B’day present for Soumitra: A biopic
A birthday cake was cut and amidst cheers the quintessential Happy Birthday song was sung by Parambrata Chattopadhyay for veteran actor Soumitra Chatterjee on January 19. What came up as the icing on the cake for both Soumitra and his fans alike, was the announcement of a biopic on Soumitra Chatterjee’s life, Abhijaan. Soumitra will play himself at his age in the film and Jisshu Sengupta will essay the role of a younger Soumitra. We caught up with Parambrata for a chat on Abhijaan, for which he has donned the director’s hat and will also be seen in a special role.
What was the starting point for Abhijaan? How did it come to be? What are the aspects of his life that the film intends to portray?
The starting point was this offer from my co-producers and this doctor who is a resident of New Jersey who has been in charge of translating Soumitra jethu’s prose works into English, so they came up with the idea that something like this might be thought of... and they shared the thought with me. And once they did, I took a good two-three months to decide whether this can actually make for an exciting proposition. And slowly I reached the conclusion that yes, Soumitra Chattapadhyay’s life can be viewed, can be seen from a certain perspective, not just as a film actor that everybody in Bengal knows.
He has had a very interesting career graph, has a very interesting personality as well. Also, he is known mostly as a film actor. There are layers to his artistic persona which also a lot of people know about but they are as important as his film actor persona. He’s a poet, playwright, stage actor... a political person.
Put together, I realise that he is somebody whose interest as an artist has crept into many different forms and not just been restricted to film acting. So, the aspects that the film would intend to cover, would not be that of Soumitra Chattopadhyay as a film actor but Soumitra Chattopadhyay the poet, the stage actor, the playwright and his take on the idea of being an artiste, his definition of being an artiste.
Soumitra Chatterjee has had an illustrious body of work on celluloid. What are your memories of watching him on screen and even knowing him personally as Soumitra jethu?
For people like us who have grown up in a household which is sort of an urban middle-class, intelligent or intellectual household, we got exposed to Soumitra first, even before Uttam Kumar actually, through Feluda, through Charulata. Soumitra was for us, for my parents’ generation, the thinking man’s hero always. I mean, there was this debate about Uttam and Soumitra... and the people who are more artistically inclined would tend to say Soumitra and the others would say Uttam, although you can’t really generalise like that. Uttam Kumar was a fantastic actor, one of the best that the country has ever had. But yeah, Soumitra Chattopadhyay, courtesy the kind of films he predominantly did, has always been considered an intellectual hero of sorts.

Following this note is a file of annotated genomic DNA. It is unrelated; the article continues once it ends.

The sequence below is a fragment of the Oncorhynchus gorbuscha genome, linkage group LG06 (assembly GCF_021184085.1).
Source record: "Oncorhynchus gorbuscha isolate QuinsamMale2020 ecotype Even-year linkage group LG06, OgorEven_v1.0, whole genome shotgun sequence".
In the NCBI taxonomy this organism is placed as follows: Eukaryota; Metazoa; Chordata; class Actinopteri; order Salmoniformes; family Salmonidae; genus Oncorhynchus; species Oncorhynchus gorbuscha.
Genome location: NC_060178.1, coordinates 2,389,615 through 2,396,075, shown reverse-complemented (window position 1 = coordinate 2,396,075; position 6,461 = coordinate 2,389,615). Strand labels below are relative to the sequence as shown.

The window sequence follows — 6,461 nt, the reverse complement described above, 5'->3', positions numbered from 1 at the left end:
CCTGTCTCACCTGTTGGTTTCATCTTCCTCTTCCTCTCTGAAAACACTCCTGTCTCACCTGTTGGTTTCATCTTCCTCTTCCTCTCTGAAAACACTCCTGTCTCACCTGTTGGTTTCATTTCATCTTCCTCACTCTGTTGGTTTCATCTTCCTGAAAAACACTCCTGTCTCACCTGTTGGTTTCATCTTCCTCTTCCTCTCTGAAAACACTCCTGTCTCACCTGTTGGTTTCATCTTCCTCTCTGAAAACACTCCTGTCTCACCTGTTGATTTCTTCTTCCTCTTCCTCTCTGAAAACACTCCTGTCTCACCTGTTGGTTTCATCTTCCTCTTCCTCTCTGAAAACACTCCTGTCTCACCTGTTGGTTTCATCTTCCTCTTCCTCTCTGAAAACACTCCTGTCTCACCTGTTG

By the time I was nine or 10, this man was part of my everyday diet because I was either watching Sonar Kella or watching Joy Baba Felunath, Hirak Rajar Deshe, Charulata, Jhinder Bandi, so, for me, this was the guy, this was the man! (laughs) Then when I started working as an actor, the first day that I met him, many years ago, about 15-16 years ago, I still found it difficult to believe that I was actually sharing the screen with this gentleman! Today we share a good rapport, we appreciate and admire each other and I understand that he is quite fond of me. So yes, I do realise that this is one of those relationships that I will always cherish.
How do you look at his craft of acting?
This film is our tribute to him, to somebody who is the last of the living intellectual icons for Bengalis. I think that he is the person who taught us the idea of behavioural performance in Bengali cinema, and that is something really worth learning from his body of work.